Published Feb 2, 2004
This is something that has always bothered me--both in clinical practice, and in doing case reviews as a legal nurse consultant--
Why is meeting "the minimum standard of care" good enough for some nurses and nurse managers?
When did nurses become so complacent that to perform to anyone's "minimum" standards is acceptable?
I think we all set higher standards for ourselves, or we should--these are human lives, and they deserve better than the minimum mandated by--who? Who was it that came up with the "minimum standard of care?" Various state nursing boards?
I see so many cases of what I--personally, as a nurse-- would consider nursing negligence that, legally, do not meet the criteria--because the nurse in question met the "minimal" standard of care. As a legal nurse consultant, I know that a charge of negligence won't fly, and the nurse will be back in practice--doing little more than what she has always done--"the minimum."
I hav worked in operating rooms where some people could only meet "the minimimum" requirements that allowed them to be there--what do you think this did to the morale of the people that set much higher standards for themselves, and as a result had to do all the really difficult and challenging cases--while the folks who performed to "the minimum"--with the blessing of management--got the easy, kick-back no-brainer cases day after day, so that they couldn't hurt anybody--come to think of it, maybe they were smarter than we were--they got paid the same, but didn't have to work very hard, or THINK...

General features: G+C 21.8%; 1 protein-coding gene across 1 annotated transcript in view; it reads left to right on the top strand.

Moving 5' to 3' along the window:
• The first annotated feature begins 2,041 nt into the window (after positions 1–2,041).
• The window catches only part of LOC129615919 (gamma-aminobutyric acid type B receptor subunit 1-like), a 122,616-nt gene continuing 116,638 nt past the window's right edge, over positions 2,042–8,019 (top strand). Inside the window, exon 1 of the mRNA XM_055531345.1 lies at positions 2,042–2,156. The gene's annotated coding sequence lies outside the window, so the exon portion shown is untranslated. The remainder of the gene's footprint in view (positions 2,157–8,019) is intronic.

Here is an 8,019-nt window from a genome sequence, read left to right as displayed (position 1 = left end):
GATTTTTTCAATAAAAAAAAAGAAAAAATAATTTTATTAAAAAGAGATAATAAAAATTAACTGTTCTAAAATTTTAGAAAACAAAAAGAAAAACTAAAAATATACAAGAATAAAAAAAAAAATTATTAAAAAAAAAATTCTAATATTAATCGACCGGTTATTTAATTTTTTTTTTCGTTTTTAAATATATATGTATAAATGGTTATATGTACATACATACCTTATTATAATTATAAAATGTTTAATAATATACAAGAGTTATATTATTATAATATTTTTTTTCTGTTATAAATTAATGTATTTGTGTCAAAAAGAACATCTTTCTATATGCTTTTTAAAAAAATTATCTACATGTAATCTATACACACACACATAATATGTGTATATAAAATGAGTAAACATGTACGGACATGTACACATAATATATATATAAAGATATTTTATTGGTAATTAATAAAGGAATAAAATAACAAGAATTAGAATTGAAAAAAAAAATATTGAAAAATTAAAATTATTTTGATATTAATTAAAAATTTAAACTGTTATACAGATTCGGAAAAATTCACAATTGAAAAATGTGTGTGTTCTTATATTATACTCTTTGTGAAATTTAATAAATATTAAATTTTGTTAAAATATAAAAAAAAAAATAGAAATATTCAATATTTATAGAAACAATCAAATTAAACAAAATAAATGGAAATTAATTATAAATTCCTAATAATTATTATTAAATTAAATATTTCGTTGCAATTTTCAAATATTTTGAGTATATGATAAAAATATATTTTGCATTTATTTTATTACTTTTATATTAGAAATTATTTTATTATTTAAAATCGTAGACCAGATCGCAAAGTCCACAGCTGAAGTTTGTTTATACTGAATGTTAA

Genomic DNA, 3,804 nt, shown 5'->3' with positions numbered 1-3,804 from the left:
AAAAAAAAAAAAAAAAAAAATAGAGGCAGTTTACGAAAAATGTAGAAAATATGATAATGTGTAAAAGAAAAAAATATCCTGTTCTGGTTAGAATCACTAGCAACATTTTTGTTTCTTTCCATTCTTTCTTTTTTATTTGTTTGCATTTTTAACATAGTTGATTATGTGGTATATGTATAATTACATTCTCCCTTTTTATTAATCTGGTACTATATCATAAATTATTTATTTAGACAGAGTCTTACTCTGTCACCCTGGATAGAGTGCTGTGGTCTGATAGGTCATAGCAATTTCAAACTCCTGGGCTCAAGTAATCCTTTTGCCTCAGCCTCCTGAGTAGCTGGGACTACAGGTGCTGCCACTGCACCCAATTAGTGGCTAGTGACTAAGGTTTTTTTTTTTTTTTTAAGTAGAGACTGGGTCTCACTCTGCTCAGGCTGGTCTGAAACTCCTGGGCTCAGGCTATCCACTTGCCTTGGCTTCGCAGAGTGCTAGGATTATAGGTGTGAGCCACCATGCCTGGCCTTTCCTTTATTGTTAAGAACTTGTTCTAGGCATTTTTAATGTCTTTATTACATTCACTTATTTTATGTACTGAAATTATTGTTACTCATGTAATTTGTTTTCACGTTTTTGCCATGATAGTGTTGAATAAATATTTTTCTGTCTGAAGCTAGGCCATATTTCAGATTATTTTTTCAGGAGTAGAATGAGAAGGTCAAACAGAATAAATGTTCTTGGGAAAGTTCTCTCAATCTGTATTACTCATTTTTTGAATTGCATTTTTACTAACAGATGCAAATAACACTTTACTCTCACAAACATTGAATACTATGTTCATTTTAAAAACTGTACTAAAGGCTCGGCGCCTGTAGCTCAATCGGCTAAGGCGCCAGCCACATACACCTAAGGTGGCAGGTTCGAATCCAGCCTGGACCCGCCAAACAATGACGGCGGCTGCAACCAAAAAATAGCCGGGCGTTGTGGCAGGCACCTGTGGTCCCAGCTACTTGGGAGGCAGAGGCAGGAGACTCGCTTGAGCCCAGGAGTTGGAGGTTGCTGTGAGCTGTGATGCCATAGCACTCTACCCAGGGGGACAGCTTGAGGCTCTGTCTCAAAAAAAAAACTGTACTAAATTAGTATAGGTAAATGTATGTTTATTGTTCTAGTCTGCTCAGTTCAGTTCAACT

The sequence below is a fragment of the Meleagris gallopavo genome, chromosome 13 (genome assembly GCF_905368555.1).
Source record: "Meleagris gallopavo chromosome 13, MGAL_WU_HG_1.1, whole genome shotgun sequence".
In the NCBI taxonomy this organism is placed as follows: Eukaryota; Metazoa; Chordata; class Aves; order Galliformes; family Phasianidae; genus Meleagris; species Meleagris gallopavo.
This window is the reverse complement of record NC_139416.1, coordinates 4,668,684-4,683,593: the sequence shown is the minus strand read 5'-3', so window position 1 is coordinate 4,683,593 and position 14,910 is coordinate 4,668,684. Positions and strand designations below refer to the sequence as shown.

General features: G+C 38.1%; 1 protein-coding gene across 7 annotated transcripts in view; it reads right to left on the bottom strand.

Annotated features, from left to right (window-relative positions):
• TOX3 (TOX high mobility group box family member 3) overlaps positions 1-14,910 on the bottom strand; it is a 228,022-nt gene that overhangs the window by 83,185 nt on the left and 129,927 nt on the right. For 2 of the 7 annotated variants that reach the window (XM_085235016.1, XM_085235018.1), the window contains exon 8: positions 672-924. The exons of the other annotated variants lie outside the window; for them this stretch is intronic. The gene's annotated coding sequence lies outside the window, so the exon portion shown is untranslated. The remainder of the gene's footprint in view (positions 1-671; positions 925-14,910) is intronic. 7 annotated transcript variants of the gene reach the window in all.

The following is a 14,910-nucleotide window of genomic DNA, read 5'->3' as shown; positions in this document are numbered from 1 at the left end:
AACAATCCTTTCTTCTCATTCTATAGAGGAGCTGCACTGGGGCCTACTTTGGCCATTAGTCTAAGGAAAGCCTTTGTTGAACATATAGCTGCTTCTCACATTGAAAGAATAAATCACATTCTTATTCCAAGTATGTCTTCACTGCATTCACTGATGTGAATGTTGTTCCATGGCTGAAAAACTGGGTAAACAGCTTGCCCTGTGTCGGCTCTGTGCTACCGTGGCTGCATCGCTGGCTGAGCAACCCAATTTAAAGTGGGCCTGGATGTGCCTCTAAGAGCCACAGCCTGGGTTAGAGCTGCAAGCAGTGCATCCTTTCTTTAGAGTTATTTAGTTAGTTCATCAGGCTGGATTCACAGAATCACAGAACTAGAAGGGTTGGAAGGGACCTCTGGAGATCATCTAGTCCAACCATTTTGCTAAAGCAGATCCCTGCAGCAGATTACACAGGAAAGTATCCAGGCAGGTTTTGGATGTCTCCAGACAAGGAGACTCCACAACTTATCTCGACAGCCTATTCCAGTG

I would really like to hear input on this--but please, let's not bring up the old "AA vs. BSN" argument here---it's been done to death, and entry level practice nursing errors are not what I am referring to--I am referring to errors, complacency and incompetence made by seasoned RNs who should know better--
At deposition, one cannot ask a nurse whose care appears to have been negligent if said care would be "good enough" if the patient in question was one of her own family-- sometimes I think it should be allowed--because we all know that, if she is honest, she would have to admit that it was not acceptable, whether it met the "minimum standard" or not--and the case would be over then and there--settled in favor of the plaintiff-because a jury that heard this admission from a nurse would be outraged, and rightfully so.
What say you all?
It is like the Peter Principle. The theory that employees within an organization will advance to their highest level of competence and then be promoted to and remain at a level at which they are incompetent.
Reminds me of the "dumbing down" in the educational arena. it's pervasive and troubling, to say the least. People often just aim for the lowest common denominator and sit there and stagnate. Sad.
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